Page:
Viewing Service Instance Logs
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Spring Cloud Data Flow for VMware Tanzu provides access to the logs generated by each Data Flow server service instance, including logs for each of the two backing applications (Data Flow server application and Skipper application) for each instance. You can view these logs either using the Service Instance Logs cf CLI plugin or by visiting the dashboard of the Spring Cloud Data Flow service broker.
After installing the Service Instance Logs cf CLI plugin (see the instructions in the Installing section of the plugin’s README), you can use the
service-logs command to tail logs or dump recent logs for a service instance.
To tail logs for a Data Flow service instance, run
cf service-logs SERVICE_NAME, where
SERVICE_NAME is the name of the service instance:
$ cf service-logs data-flow
To dump recent logs for the instance, use the
$ cf service-logs --recent data-flow
If your VMware Tanzu Application Service for VMs deployment uses a self-signed certificate, you must use the
--skip-ssl-validation flag to disable the default validation of the platform’s SSL certificate:
$ cf service-logs --skip-ssl-validation data-flow
Note: To access the service broker dashboard, you must be a Space Developer in the broker application’s space (this is typically the
system org and
Visit the Spring Cloud Data Flow service broker’s dashboard. You can access it at the following URL, where
apps.example.com is the application domain of your VMware Tanzu Application Service for VMs deployment:
The dashboard shows the name, org, and space of each service instance, as well as a link to view logs for the instance.
Click the Logs link to view logs for a particular service instance’s backing application.
You can stream current logs for the instance by clicking the ► button.
The logs retrieved by the Service Instance Logs cf CLI plugin aggregate logs from two backing applications: a Spring Cloud Data Flow server application and a Spring Cloud Skipper application. The following excerpt shows logs after deploying a stream:
2019-03-18T14:19:20.04-0500 [APP/PROC/WEB/skipper 0] OUT 2019-03-18 19:19:20.048 INFO 22 --- [ry-client-nio-5] o.s.c.d.s.c.CloudFoundryAppDeployer : Successfully computed status [deployed] for 2NkvRKK-this-is-a-stream-http-v1 2019-03-18T14:19:20.28-0500 [RTR/skipper 0] OUT skipper-18b33fb7-0e3e-4051-b5b0-bd02987e3049.apps.example.com - [2019-03-18T19:19:19.366+0000] "GET /api/release/status/this-is-a-stream HTTP/1.1" 200 0 2410 "-" "Apache-HttpClient/4.5.6 (Java/1.8.0_192)" "22.214.171.124:37146" "10.0.4.8:61002" x_forwarded_for:"126.96.36.199" x_forwarded_proto:"https" vcap_request_id:"ad32d730-cacb-49bd-465a-3675d1cf322c" response_time:0.917901116 app_id:"d62a5dc9-db5d-446c-845a-7226eaabf2f3" app_index:"0" x_b3_traceid:"12fef2178ba803ba" x_b3_spanid:"12fef2178ba803ba" x_b3_parentspanid:"-" 2019-03-18T14:19:20.26-0500 [APP/PROC/WEB/skipper 0] OUT 2019-03-18 19:19:20.268 INFO 22 --- [ry-client-nio-6] o.s.c.d.s.c.CloudFoundryAppDeployer : Successfully computed status [deployed] for 2NkvRKK-this-is-a-stream-splitter-v1 2019-03-18T14:19:20.29-0500 [RTR/dataflow 0] OUT dataflow-18b33fb7-0e3e-4051-b5b0-bd02987e3049.apps.example.com - [2019-03-18T19:19:19.323+0000] "GET /runtime/streams?names=this-is-a-stream HTTP/1.1" 200 0 681 "https://dataflow-18b33fb7-0e3e-4051-b5b0-bd02987e3049.apps.example.com/dashboard/" "Mozilla/5.0 (Macintosh; Intel Mac OS X 10_14_1) AppleWebKit/537.36 (KHTML, like Gecko) Chrome/71.0.3578.98 Safari/537.36" "188.8.131.52:41744" "10.0.4.22:61006" x_forwarded_for:"184.108.40.206" x_forwarded_proto:"https" vcap_request_id:"710909ca-eb8a-4dcb-74c8-4bfce93aa1bd" response_time:0.969019946 app_id:"8affbeaf-442b-4a42-a6f9-8e9c6d1abeaa" app_index:"0" x_b3_traceid:"4d98bfaa0267e110" x_b3_spanid:"4d98bfaa0267e110" x_b3_parentspanid:"-"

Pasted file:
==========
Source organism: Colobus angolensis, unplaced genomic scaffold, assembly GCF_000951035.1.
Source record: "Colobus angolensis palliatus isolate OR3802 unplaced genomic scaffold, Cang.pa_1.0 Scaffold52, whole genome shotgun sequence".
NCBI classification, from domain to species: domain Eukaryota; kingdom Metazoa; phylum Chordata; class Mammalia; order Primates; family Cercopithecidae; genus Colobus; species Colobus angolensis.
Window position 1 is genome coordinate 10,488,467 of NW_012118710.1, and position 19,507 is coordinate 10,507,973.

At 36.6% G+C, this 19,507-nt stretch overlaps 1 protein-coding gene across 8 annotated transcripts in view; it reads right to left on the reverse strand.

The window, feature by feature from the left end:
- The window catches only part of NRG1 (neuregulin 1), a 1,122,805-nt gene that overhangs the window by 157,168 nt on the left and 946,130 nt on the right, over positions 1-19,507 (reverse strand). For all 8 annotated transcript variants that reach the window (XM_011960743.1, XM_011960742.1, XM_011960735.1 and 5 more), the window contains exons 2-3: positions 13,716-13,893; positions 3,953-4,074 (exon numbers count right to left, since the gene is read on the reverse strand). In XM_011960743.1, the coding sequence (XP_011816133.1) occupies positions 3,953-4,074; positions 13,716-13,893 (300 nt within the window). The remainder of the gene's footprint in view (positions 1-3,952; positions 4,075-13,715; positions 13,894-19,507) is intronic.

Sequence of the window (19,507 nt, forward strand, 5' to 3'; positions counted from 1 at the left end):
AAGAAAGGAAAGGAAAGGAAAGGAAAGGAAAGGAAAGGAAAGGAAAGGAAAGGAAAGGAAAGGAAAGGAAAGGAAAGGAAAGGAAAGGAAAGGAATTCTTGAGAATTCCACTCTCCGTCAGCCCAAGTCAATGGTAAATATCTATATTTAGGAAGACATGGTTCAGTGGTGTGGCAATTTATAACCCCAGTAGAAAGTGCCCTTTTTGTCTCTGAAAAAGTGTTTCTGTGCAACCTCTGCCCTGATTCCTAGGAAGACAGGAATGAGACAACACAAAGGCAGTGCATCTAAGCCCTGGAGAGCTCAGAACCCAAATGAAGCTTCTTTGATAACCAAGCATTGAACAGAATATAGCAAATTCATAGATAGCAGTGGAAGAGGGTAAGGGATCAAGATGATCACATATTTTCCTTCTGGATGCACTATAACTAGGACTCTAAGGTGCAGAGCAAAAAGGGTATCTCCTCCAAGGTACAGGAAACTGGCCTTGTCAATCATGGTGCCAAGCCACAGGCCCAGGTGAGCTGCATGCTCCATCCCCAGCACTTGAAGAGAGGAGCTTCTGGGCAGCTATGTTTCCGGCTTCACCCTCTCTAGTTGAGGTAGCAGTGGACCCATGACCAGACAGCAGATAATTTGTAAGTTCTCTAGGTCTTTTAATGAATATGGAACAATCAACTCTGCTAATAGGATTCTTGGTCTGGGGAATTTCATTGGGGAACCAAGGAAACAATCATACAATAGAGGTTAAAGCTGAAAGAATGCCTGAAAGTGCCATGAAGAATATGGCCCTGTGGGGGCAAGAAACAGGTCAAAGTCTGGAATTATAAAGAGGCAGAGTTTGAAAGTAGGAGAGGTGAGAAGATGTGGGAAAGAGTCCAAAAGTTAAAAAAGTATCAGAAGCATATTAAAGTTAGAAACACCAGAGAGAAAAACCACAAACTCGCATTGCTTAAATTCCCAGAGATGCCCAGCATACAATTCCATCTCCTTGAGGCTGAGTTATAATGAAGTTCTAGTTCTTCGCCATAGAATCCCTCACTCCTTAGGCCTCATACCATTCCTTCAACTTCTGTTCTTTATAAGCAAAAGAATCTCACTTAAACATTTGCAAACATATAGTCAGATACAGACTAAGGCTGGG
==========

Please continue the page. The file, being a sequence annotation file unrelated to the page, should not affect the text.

The Data Flow server application’s logs are identified as belonging to the
dataflow application. The Spring Cloud Skipper application is called